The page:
Good evening. It is the controversial prison where the men the U.S. Government calls some of the world's most hardened terrorists are being held. Gitmo. One of president Obama's signature promises was to close Gitmo. But will he end up leaving that decision to his successor? "World news tonight" anchor David Muir gained rare access. Fire, fire, fire, fire. Reporter: We fly to one of the most notorious prisons in the world. On the U.S. Naval base at Guantanamo Bay, Cuba. Since 9/11, nearly 800 detainees have been brought to Guantanamo. We're now on the sprawling naval base, 45 square miles. The only way to get to the detention center is by boat. We make our way to the prison. Driving through what looks more like a mini American suburb. Rows of colorful homes. A McDonald's. Even a high school. For the American families stationed here. We arrive at the detention center. The barbed wire. The Gates. Tonight, 19 more detainees have been cleared for transfer to other countries. It would leave just 41 left. Will they be brought to prisons here in the U.S.? Will the president's promise to close Guantanamo be kept? There was no single cell -- We meet the prison warden. He takes us down the darkened hallways of one of the camp's still open here, camp 6. So this is a typical cell block. Reporter: Some of the detainees still here at Guantanamo are the worst of the worst. Khalid shaikh Mohammed, accused mastermind of the 9/11 attacks. They show us many of the detainees who have been here more than 14 years. We are not allowed to show their faces. You can see they're getting ready for prayer. Some of them are, yeah. Reporter: We watch as the detainees use army mats for prayer. We can actually see the detainees, they cannot see us back through this glass. We just watch as the guards placed these Orange cones in front of the doors here. That's a signal to the other guards not to open the doors, not to disrupt them during prayer. We notice through the glass the fence, their own sign, prayer call. They turn it around when they're done. It can inflame tensions when they're making unnecessary noise. Reporter: There are so many signs of their daily routine here. Their laundry hanging, meals, detainees carrying cups and plates. We watched as one of the guards put on these face masks. Lessen the risk of them getting something put in their eyes or mouth. Reporter: He's talking about a cocktail of bodily fluids, blood, urine, feels seals. They call it splashing. They show us the kind of cell for detainees who protest, who are noncompliant. We see the evidence of the splashing on the ceiling. It does happen. Reporter: The colonel tells me there have been fewer clashes with the guards because he says many here sense they could be getting out. The state department is working very hard to find these detainees places to go. Are they ready to go? I think a lot of them are. Reporter: The U.S. Government says they have increased vetting. Now six agencies deciding which detainees are transferred. We're heading into the control room -- Attention! Carry on. Reporter: There are monitors inside and out. We see the rec yards. Once watching hundreds of inmates, there are now 60 detainees left. Do you have any idea how much American taxpayers are paying per detainee? No. I don't. I've got to be prepared for the worst-case scenario. Reporter: Tonight the state department says American taxpayers are spending more than $7 million per detainee every year. This is our pharmacy. Reporter: Those prisoners are aging. Americans paying for their medicine. This is for people who are aging in front of you? That is correct. I'll let you go first. Reporter: Then a rare moment. When was the last time you came up to the roof with cameras? I've never done this. Reporter: We approach the edge. We notice the track for exercise. Now a worn path through the gravel. We see them walking on treadmills. Then they start to yell our way. Hey, what's up, camera, I see you, shut it off, I'm going to Saudi Arabia! Reporter: A request. We need treadmill and ellipticals! Reporter: They take advantage of a rare moment to speak to the world. ABC news, tonight I watch the TV, put me on CNN news, ABC news -- They're aware. They are. You've heard Donald Trump say he wants to send more people to Guantanamo. I have. This morning I watched president Obama talking about Gitmo, Guantanamo Bay. Which by the way, which by the way we are keeping open and we're going to load it up with bad dudes, believe me, we're going to load it up. You did tell me there was progress here. Would it fight the progress you've seen? Well, bite certainly go against what we started. Reporter: 20 days now until the election. Hillary Clinton says she stands by the president's plan to shut Guantanamo down. Because of what it represents around the world. The history of torture. We are an islamic army. Reporter: Orange jumpsuits evoking Guantanamo, now used in ISIS recruitment videos. We heard from president Obama after he was elected the first time, close Guantanamo. There we go. Guantanamo will be closed no later than one year from now. Fearly eight years letter it's still open. Do you see a day when it closes? Absolutely. Reporter: The ambassador, U.S. Special envoy tasked with the effort to close Guantanamo. What do you do with the 41 left? If they're a safety risk, the worst of the worst as I don't have heard what do you do? There's no question Guantanamo houses some dangerous, hardened terrorists, including individuals who are responsible for the 9/11 attacks. What we intend to do is work with the congress to find a suitable facility in the united States. Excuse my French but we say hell no! Reporter: Near Florence, Colorado, at a town hall meeting, some of the Americans against it. We are at war. You have to have a place to put war prisoners. It's an invitation for an attack locally. Reporter: They live not far from one of the most secure super max prisons in the world. President Obama bringing detainees here -- Reporter: Outrage growing across the country. Two conservative radio hosts who call themselves the ameri-chicks helping lead the charge. It's serving its function well, that's why it should stay hope. We sacrifice so much to get these bad guys put away, there's no common sense in doing it. Families who live in these communities don't want high-risk detainees in their communities. They have in their communities already very hardened terrorists. They have Mr. Moussaoui, they have the shoe bomber, they have the underwear bomber. Reporter: So far, congress has blocked any move to bring any of the detainees here. What do you think of Americans who might say, move the detainees here, you're simply creating a Guantanamo in the U.S. It wouldn't be Guantanamo in the U.S. You'd have 40 detainees stuck here in the U.S. That's true. But there's an independent threat that Guantanamo itself presents. The image of Guantanamo forever is going to be of individuals in Orange jumpsuits and open air cages. Reporter: He argues not everyone at Guantanamo is dangerous. 711 detainees have now been transferred to 59 countries all over the world. Uruguay. Albania. Even bermuda. We traveled to bermuda to find Halil Mahmoud. He spent seven years at Guantanamo before being dropped off in bermuda. Halil? Reporter: He's lived here seven years. No passport, no papers, no way off the island. You'd never heard of bermuda? We heard about the bermuda triangle. Strange place. Where the people go and disappear. Reporter: Halil argues that's what's happened to him. In limbo here. And he says he never should have been at Guantanamo in the first place. I'm not terrorist, never ever. Innocent. We have done nothing wrong against U.S. Reporter: He tells us he was swept up after 9/11. He is a Chinese uighur, part of a Muslim minority group that escaped persecution by fleeing to the tribal areas of Afghanistan and Pakistan. During the war, the U.S. Military advertised bounties for suspected terrorists with leaflet drops like these. He was captured and sold to the U.S., labeled an enemy combatant. He was later cleared for release by multiple U.S. Courts yet he still sat at Guantanamo for seven years. Now in bermuda, married and raising two children. Unsure whether he and the three other detainees dropped off with him will ever be able to leave. No passport, nothing yet. You know, me and my sons, stateless. Reporter: In most cases the U.S. Government does ask receiving countries to monitor detainees and to restrict their travel. Are you still angry that you were brought to Guantanamo Bay? No, I'm not angry. Because when I left Guantanamo Bay, I left everything behind. Reporter: Unlike Halil, there are some released detainees who do turn to terror. In fact, a new government report reveals two more released detainees re-engaging in terrorism. A total of nine under president Obama. 113 returning to terror under president bush. When you see these new headlines that two more detainees are now involved again, what do you say to the Americans who say, this is simply too big of a risk? Well, it is a risk. However, you have to measure that against the risk of keeping the facility open. Reporter: But if it's closed, perhaps the biggest issue of all, what to do with the detainees deemed too dangerous to transfer? Colonel, you're aware this president has suggested there are maximum security locations in America back in the U.S. That could take the handful of prisoners who are left. True. Would you have any hesitation in doing that? No. These guys are no more dangerous than any of the prisoners we have in maximum security facilities in the United States. Already? Already. Reporter: Tonight the fate of this prison known around the world now lies in the hands of the American voter.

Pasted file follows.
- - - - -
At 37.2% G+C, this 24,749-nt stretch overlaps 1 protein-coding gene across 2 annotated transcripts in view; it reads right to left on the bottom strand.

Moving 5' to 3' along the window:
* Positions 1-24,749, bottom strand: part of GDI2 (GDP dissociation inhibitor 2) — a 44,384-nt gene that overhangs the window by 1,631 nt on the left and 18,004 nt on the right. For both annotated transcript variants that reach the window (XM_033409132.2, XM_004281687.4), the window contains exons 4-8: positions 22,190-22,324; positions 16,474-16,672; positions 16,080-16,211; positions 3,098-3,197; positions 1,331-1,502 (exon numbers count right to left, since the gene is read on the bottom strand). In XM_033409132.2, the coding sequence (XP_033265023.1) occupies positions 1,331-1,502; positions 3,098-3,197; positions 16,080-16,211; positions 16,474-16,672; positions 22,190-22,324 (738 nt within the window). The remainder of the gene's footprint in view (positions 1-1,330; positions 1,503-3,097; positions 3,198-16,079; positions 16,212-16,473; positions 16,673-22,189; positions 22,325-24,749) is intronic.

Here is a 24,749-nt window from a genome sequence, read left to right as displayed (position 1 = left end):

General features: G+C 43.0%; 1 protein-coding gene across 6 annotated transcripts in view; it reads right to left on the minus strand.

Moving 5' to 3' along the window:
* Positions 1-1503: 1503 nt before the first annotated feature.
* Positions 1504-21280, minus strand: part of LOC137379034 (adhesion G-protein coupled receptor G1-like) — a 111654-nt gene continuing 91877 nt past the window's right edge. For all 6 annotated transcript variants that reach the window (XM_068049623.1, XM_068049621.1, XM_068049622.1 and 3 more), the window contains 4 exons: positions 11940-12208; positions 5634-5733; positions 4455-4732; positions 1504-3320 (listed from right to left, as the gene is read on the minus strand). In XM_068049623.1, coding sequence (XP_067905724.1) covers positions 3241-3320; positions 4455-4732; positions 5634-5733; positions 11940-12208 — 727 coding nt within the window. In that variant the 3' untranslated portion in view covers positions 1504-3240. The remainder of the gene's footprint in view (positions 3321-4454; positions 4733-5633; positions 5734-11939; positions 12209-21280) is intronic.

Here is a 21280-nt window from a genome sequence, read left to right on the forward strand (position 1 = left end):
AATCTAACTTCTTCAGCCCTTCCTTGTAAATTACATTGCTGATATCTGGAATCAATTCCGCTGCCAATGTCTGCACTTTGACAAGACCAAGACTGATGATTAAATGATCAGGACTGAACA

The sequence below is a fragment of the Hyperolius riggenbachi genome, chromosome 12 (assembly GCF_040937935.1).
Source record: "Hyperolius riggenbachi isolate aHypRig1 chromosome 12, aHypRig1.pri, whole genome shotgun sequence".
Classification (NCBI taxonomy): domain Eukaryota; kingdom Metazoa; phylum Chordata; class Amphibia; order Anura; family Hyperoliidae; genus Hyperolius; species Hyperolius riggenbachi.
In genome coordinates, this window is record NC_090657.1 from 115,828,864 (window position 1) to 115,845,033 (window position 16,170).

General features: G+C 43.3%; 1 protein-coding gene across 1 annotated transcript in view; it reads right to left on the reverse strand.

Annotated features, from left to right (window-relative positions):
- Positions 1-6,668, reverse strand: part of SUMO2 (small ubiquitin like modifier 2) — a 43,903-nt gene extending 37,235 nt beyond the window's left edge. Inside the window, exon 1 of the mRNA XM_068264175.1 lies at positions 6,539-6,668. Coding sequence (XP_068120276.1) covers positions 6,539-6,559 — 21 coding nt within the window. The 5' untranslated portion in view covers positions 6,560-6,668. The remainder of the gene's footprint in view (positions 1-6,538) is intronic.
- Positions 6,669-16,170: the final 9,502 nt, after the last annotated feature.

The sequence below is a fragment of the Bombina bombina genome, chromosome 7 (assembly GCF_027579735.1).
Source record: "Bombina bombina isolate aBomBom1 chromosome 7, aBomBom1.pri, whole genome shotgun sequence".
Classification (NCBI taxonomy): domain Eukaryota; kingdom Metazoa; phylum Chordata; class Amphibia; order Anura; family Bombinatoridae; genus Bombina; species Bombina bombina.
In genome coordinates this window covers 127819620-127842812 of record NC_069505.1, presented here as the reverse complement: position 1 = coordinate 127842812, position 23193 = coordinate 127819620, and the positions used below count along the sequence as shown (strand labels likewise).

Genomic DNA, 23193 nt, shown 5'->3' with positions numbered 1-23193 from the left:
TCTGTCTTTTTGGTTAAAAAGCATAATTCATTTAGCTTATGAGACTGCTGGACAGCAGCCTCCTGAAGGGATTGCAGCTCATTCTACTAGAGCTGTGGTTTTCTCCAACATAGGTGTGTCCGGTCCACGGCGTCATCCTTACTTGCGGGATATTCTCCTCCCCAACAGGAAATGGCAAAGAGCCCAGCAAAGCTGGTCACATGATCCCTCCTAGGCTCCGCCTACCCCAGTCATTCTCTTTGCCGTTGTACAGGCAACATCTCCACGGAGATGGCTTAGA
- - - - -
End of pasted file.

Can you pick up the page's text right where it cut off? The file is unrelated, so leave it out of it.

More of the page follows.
This transcript has been automatically generated and may not be 100% accurate.